As a third of workers feel returning will negatively impact their mental health, how can managers and team leaders help their staff return safely? Chris Biggs, Managing Director of Theta Financial Reporting, gives his advice on how to bring teams back into the office
In a BBC report released today fifty of the biggest UK employers have said they have no plans to return all staff to the office full-time in the near future. 24 of the firms questioned said that they did not have any plans in place to return workers to the office. However, 20 have opened their offices for staff unable to work from home. According to the BBC, it questioned 50 big employers ranging from banks to retailers to get a sense of when they expected to ask employees to return to the office.
One of the main reasons given for the lack of a substantial return was that firms could not see a way of accommodating large numbers of staff while social distancing regulations were still in place. Many companies said they were offering choice and flexibility to those who want to return, particularly in the banking and finance sectors. A few firms have already announced they have no plans to return to the office until late autumn, and Facebook has said it does not plan a return of employees until July 2021.
This comes as JP Morgan and Linklaters have told their staff that working from home will continue. JP Morgan told London employees that they will continue to work remotely on a part-time basis while the law firm Linklaters told its teams they would be free to work from home for up to half of the week.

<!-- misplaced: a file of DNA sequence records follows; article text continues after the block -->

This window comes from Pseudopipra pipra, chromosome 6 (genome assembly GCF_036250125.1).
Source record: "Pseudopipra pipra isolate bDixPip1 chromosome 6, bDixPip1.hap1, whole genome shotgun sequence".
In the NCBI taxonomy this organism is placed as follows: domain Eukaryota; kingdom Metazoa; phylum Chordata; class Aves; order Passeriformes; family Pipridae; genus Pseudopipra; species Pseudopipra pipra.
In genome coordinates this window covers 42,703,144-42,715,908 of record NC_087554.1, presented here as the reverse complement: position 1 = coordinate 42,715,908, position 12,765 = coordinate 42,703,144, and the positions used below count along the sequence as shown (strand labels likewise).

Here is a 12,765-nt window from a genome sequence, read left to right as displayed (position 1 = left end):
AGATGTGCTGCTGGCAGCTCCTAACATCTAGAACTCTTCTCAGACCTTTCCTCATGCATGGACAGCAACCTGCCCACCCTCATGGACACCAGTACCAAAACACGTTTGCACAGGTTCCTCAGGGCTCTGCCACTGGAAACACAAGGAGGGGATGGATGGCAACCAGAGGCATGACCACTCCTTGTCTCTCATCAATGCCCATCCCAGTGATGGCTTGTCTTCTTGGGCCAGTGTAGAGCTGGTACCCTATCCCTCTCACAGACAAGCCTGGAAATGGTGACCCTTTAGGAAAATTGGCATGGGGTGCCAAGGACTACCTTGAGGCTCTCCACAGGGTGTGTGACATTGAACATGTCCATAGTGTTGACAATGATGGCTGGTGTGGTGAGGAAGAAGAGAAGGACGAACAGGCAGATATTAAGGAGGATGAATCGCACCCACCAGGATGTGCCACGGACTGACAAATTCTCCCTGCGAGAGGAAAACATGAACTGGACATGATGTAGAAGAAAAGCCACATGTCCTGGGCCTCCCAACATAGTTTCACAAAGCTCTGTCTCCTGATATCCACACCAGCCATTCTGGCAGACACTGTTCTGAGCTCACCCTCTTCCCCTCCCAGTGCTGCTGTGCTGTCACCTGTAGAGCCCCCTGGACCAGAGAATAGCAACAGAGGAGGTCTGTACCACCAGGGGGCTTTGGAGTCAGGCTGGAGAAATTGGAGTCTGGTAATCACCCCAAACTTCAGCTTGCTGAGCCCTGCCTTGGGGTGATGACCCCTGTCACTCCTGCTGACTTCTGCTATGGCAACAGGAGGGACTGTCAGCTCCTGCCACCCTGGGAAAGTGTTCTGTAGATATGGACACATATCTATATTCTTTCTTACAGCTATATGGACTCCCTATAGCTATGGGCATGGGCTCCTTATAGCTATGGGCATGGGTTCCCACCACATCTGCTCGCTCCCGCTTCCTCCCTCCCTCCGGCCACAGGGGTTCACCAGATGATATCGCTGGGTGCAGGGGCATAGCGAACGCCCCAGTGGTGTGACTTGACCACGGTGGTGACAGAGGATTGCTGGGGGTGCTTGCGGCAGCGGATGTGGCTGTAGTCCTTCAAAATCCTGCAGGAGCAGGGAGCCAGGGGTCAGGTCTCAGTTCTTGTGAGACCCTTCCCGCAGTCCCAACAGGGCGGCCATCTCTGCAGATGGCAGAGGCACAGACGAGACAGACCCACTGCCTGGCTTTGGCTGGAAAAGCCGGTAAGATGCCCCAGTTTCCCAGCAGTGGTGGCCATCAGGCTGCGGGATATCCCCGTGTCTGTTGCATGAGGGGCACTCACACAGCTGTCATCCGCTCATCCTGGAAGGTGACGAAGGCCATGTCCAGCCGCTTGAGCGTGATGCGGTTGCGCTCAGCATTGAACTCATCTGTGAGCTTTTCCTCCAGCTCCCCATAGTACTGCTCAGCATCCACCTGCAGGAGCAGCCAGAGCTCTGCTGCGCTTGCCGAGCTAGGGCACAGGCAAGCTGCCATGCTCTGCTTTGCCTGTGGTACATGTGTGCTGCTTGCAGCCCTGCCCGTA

With many businesses looking to bring teams back either from furlough or from an extended period of working from home, nationally representative research from Theta Financial Reporting across 2,000 UK workers found that 35% of Brits say going back to work in a traditional office environment will have a negative impact on their mental health, which in turn will negatively affect their productivity.
· Nearly three-quarters of Londoners – 70% – do not feel comfortable commuting to work via public transport anymore and think it will be one of the most stressful parts of their day
· 57% of people in London do not want to go back to the normal way of working in an office environment with normal office hours
· Over a third of Londoners – 36% – say their company will return to the office with a smaller team with people handling more varied responsibilities
Chris Biggs, managing director of Theta Financial Reporting has given his advice employers looking to bring their staff back safely:
"Employees are obviously concerned about returning to work but if you are bringing your team back, there are some steps you should take:
Ask your team
First of all, get the input of the team. Businesses should look to gauge their employee's attitudes on how they want to work going forward, their concerns and desires. A collaborative approach will be far more beneficial to the company than forcing a decision made onto people without consultation.
A new working model?
Second, you should consider a mixed model moving forward, with some home working and some office-based work. Mixing shift patterns carefully and in a coordinated fashion will help distance staff and make them feel safer. Office spaces may need redesigning, allowing staff to collaborate safely, and office hours may need to change to avoid peak travel hours.
Third, make sure your safety and safeguarding measures are robust. Ensure you have hand sanitizer in the office at all times, appropriate social distancing and temperature measurements, but be aware to adhere to data protection and GDPR rules if you plan to gather information such as the temperatures of employees. These steps should help team members feel safer and ?more confident about returning to the office."